Reaching Base on Errors

April 12, 2012; Denver, CO, USA; San Francisco Giants center fielder Angel Pagan (16) hits an RBI double during the sixth inning against the Colorado Rockies at Coors Field. Mandatory Credit: Chris Humphreys-US PRESSWIRE

A couple weeks ago, during what turned out to be an epic pitching duel between Matt Cain and Cliff Lee, something ordinary happened -- a common occurrence that I found nonetheless intriguing. In the bottom of the eleventh inning, with Antonio Bastardo on the mound, Brandon Belt singled. Angel Pagan, on the sixth pitch of his at-bat against Bastardo, hit a groundball to third baseman Ty Wiggington. Wiggington bobbled the ball and both runners (Belt, Pagan) were safe on the play. Wiggington, accordingly, was charged with an error. Melky Cabrera then stepped up to the plate, one out in the inning, and lined a single into shallow right field to drive in the winning run.

This, of course, got me thinking about the implications of Pagan's "reached on error," which had improved the Giants' win expectancy by roughly 7%. Had he struck out, rather than put the ball in play, Melky's single would merely have advanced Belt to second base -- and the Giants would have then had runners on first and second with two outs. Who knows what would have happened next? Instead, Pagan put the ball in play. And though the result of the plate appearance dropped his overall numbers (AVG/OBP/SLG), it was a positive event.

There are cases in which "errors" are clearly the fault of the fielder, and similarly, there are cases in which the fielder is given a tough break when charged with an "error." Either way, in spite of this grey area, it all shows up in the scorebook as an error. There's no established difference. But there are a few things we know about errors that are important to recognize: they occur when the ball is put in play (duh); they're more likely to occur in the infield (i.e. on groundballs) than in the outfield, and moreover, they're more likely to occur on the left side of the infield; lastly, they're more likely to occur when the batter is speedy -- as in Pagan's case.

As such, we can deduce that certain batter skills allow errors to occur with differing frequencies. A swift, right-handed contact hitter (i.e. Angel Pagan, when facing a southpaw) will reach base on errors more frequently than a slow, left-handed hitter who strikes out a lot (i.e. Adam Dunn). Does it not make sense, then, to give some credit to Pagan for reaching on an error even though it was clearly -- at least to a great extent -- Wiggington's fault (see 1:42)? The error was merely the result of Pagan's skill-set, which lends itself to frequent ROEs.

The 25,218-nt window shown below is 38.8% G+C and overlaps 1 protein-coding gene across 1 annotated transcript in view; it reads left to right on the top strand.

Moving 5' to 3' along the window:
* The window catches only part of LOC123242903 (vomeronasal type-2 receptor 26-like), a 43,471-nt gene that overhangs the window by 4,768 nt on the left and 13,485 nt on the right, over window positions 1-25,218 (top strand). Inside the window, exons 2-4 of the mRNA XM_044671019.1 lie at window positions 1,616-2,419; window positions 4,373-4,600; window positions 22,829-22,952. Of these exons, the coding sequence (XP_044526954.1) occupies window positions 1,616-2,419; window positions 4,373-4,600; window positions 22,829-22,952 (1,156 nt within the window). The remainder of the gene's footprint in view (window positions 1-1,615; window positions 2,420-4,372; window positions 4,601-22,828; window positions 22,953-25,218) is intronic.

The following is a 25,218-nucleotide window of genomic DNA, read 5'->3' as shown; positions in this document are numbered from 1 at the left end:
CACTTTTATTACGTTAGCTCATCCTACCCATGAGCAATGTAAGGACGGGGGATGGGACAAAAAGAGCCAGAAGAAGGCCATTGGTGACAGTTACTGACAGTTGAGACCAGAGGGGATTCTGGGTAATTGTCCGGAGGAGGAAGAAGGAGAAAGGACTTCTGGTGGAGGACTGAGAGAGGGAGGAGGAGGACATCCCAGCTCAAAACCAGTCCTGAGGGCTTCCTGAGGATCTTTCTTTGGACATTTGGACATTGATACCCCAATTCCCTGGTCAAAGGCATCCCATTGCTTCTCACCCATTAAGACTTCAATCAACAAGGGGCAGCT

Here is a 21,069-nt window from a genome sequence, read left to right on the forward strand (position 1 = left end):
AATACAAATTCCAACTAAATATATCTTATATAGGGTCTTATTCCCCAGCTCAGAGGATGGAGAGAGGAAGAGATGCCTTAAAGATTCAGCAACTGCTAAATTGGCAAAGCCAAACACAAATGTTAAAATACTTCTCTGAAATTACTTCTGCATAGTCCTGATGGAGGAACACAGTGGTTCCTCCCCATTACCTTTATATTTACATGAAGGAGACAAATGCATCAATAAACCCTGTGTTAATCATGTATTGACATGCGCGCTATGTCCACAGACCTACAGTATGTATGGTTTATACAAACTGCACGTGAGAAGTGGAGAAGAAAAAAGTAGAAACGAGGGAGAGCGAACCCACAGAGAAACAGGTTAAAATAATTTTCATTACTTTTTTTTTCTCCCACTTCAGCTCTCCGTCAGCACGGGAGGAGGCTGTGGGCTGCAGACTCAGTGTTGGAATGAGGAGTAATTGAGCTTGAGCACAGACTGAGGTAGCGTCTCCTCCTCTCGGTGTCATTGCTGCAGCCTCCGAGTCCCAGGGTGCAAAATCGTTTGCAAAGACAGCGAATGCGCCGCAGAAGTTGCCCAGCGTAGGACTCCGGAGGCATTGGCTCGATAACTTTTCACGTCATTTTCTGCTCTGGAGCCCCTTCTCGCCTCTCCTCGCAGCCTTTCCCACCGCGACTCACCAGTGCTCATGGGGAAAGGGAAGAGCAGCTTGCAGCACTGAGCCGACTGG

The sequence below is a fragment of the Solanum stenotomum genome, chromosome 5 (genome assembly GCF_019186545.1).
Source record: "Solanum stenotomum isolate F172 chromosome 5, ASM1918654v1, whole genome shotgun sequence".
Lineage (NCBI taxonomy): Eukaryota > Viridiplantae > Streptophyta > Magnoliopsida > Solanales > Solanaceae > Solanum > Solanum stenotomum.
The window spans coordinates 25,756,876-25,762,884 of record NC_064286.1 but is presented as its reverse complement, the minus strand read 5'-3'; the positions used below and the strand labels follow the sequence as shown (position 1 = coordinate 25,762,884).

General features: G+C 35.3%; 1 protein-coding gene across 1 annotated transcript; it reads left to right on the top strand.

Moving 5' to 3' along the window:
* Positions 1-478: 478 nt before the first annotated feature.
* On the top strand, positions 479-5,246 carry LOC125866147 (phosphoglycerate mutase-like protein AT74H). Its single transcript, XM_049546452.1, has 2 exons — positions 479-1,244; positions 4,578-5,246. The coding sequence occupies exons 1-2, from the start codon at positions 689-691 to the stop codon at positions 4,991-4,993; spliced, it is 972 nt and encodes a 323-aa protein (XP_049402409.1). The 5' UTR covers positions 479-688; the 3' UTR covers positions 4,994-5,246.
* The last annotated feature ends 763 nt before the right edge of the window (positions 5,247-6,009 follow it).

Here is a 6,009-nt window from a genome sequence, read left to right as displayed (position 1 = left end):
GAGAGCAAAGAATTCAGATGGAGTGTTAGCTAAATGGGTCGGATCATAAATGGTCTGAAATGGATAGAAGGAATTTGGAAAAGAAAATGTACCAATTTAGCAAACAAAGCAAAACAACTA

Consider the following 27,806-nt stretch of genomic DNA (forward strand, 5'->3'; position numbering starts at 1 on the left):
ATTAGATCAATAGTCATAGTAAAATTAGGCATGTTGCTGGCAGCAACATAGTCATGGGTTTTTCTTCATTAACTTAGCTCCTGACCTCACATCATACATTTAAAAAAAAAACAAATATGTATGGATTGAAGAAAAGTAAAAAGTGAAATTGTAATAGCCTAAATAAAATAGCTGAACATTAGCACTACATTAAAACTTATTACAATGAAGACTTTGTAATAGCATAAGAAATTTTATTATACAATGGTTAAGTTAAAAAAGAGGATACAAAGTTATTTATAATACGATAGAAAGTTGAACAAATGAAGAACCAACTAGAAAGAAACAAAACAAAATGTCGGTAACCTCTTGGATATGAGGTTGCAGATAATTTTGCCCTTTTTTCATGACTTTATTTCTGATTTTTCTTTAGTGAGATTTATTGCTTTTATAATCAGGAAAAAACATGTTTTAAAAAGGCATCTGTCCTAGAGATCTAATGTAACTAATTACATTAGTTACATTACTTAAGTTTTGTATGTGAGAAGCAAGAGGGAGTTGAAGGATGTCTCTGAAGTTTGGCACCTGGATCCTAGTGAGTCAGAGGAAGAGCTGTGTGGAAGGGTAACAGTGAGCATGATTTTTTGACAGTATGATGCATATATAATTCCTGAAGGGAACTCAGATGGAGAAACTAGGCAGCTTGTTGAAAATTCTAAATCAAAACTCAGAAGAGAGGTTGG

Indeed, this seems to be an area in which hitters can be undervalued. ROEs, which lower a player's triple-slash-line and OPS+, are actually a good thing. And while I don't know that it'd be practical to run a correlation study -- as it would entail going through each batter one by one, I think it's safe to say that this is a repeatable skill (based on a hitter's speed, GB/FB tendencies, and handedness).

Part of the calculation for Baseball-Reference's implementation of Wins Above Replacement is "Runs Reached on Error," and indeed, if we look at Pagan and Dunn, we can see this divide. Pagan has been worth +7 Rroe over his career (~2000 PA), whereas Dunn sits at -8 career Rroe (~6500 PA). It's not a particularly significant difference, but in this nuanced game, every little thing makes a difference. As demonstrated by the initial example -- Pagan's ROE that helped the Giants eventually win a 1-0 game -- something as seemingly meaningless as the ability to frequently reach base on errors can play a crucial role in a team's ability to win a game.

Now, this is hardly the first time this area has been explored. BtB's own Matt Klaasen had a piece on the "error of the reached on error" last year, and as Bill Petti informed me, Clubhouse Confidential did a segment on this about a month ago. Even the New York Times had a piece on this back in 2006. But I felt it was worth rehashing this. Generally, it doesn't make a significant difference in estimating a player's value, as with Pagan and Dunn; but consider that the difference between the two greatest extremes, Derek Jeter and Carl Yastrzemski -- over their whole careers in pure terms of "runs reached on error" -- is 68 runs, or roughly seven wins. I'd say that's fairly significant.

Anyway, this just serves as another example of why it's important to look beyond OPS and even wOBA, neither of which uses ROE as a positive factor in its calculations. (To be clear, this isn't to suggest that wOBA should include ROE). It's also important to understand that "errors" are not simply a function of defense.

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